Just hours after the team behind Bad Lip Reading put up their Star Wars: The Force Awakens parody video, YouTube pulled it following an erroneous copyright claim.
The claim reportedly came from the Dramatists Play Service, an organization based in New York that publishes and licenses plays from upcoming and established writers. Late last night, the team at Dramatists Play Service tweeted that they were aware a copyright claim had been made on their account, but confirmed it wasn’t their doing. They added they were looking into ways to reverse the claim and were in contact with YouTube to figure out what exactly happened.
We have no claim on any works in the video and will be working with YouTube to get the video reinstated ASAP.— Dramatists Play Srvc (@DramatistsPlayS) April 7, 2017
As questions from supports of the Bad Lip Reading comedy group started filing in on Twitter, the team at Dramatists Play Service reiterated that it wasn’t a troll or intentional act, adding that they had nothing to do with the takedown request. Despite stating that they had nothing to do with it, the team apologized numerous times to both the comedians behind Bad Lip Reading and their fans.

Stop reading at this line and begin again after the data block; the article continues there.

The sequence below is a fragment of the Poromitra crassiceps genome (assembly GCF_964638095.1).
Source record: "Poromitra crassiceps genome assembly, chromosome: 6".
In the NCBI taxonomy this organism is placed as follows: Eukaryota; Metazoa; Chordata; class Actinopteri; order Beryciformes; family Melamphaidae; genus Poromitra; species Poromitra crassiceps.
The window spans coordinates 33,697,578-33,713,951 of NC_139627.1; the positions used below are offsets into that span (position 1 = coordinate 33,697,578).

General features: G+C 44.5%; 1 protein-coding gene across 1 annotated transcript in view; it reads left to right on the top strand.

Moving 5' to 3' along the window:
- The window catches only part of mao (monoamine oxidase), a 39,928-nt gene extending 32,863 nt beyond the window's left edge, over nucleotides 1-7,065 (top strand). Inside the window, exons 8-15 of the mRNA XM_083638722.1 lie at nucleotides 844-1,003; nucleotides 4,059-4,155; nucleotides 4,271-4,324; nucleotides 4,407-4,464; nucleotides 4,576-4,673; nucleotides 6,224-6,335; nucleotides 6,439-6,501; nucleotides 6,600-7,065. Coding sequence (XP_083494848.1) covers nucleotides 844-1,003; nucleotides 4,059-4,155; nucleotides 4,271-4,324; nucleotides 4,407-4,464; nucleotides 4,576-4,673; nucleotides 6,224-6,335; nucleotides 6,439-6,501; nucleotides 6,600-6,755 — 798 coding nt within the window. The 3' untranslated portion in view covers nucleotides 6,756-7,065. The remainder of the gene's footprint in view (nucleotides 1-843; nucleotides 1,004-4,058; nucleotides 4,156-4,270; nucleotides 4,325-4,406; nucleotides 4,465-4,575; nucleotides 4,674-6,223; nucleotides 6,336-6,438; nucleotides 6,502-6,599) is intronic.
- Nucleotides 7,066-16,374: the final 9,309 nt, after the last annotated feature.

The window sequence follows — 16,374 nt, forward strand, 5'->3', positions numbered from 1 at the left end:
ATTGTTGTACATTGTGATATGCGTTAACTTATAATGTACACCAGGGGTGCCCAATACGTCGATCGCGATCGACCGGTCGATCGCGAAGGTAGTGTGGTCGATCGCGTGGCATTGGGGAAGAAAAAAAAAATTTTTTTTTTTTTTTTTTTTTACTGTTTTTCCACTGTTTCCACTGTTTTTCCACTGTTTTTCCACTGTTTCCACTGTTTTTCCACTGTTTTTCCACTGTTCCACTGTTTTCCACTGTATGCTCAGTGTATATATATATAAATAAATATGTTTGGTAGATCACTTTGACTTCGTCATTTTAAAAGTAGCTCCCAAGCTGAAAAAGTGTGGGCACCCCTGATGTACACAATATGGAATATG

Hi everyone -- working on getting the video back up. Was apparently some kind of clerical error, but the timing couldn't have been worse... https://t.co/ryft1CsVMN— Bad Lip Reading (@BadLipReading) April 7, 2017
Since joining YouTube in March 2011, Bad Lip Reading has posted 70 videos all featuring redubbed versions of popular movies, TV shows, games and other pieces of media that feature hilarious and incorrect lip voice overs. Although Bad Lip Reading does use material that is copyrighted, the team has never faced a takedown notice before.
Based on YouTube’s copyright and fair use guidelines, Bad Lip Reading could potentially be infringing on Lucasfilm and Disney’s copyright. According to the website’s guidelines:
Even if you’ve added a little something of your own to someone else’s content, you might not be able to take advantage of the fair use defense — particularly if your creation fails to add new expression, meaning, or message to the original. As with all the other cases discussed here, courts will consider all four factors of the fair use test, including the quantity of the original used.
Still, it seems pretty unlikely that Disney or Lucasfilm are going to get involved considering Mark Hamill, who plays Luke Skywalker in the franchise, leant his talents to the Bad Lip Reading team for this particular installment.
As of right now, the video hasn’t been reinstated, but Polygon has reached out to YouTube for comment.